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Racism and Russia

February 26, 1988

So we learn from your article "Black Russian" that there is no racial discrimination in Russia, and I am sure that you hope that all your readers will come to the conclusion that America needs to become more liberal and more socialist.

Perhaps we should learn how to deal with racial problems from the Russians and other Communist regimes. First, we could close up our borders and become much more selective about who may come and go except that this would deny our "great melting pot" heritage. We could force people to work so that they wouldn't be unemployed except that this violates our 13th Amendment.

The most resistant forms of racism are a result of fear. Fear of the crime and gang violence that is so prevalent in minority neighborhoods, of the disintegration of families and the drug abuse so common to minority lives, of mounting tax liabilities that are associated with the influx of immigrants, of the opportunities for employment or schooling lost to affirmative action, of a sense of community eroded by neighbors who no longer speak your language, of school resources exhausted by busing, chain link fences, security guards and bilingual programs.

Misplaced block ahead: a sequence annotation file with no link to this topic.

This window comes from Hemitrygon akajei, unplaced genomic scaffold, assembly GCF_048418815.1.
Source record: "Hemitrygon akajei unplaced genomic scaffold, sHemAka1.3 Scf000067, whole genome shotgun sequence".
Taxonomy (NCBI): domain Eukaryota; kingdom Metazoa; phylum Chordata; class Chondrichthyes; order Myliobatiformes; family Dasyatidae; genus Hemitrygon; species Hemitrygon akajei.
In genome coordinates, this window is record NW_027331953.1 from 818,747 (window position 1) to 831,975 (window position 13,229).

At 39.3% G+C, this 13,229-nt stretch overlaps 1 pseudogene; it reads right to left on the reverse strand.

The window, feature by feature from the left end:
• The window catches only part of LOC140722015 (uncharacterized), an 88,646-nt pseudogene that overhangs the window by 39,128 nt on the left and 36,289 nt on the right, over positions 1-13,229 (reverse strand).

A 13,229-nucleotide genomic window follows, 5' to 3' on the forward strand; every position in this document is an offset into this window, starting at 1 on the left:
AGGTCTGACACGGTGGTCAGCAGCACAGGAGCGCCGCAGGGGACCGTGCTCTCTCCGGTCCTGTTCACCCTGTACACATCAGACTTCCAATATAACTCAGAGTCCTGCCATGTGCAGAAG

And the biggest fear is that it is not getting better; that so many programs that attempt to seriously deal with these problems is denounced as racist or judged to violate the civil rights of minorities.

Of course in Russia they do not have a problem with civil rights because everybody is equal; nobody has civil rights.

The answer is not in expanding economic socialism nor in liberalizing our social conscience but rather in distributing the power (and motivation) of capitalism to everyone who wants it and in strengthening our commitment to the values of family and community. If we can force people to be socialists (through Social Security, welfare, public housing) why can't we force them to be capitalists?


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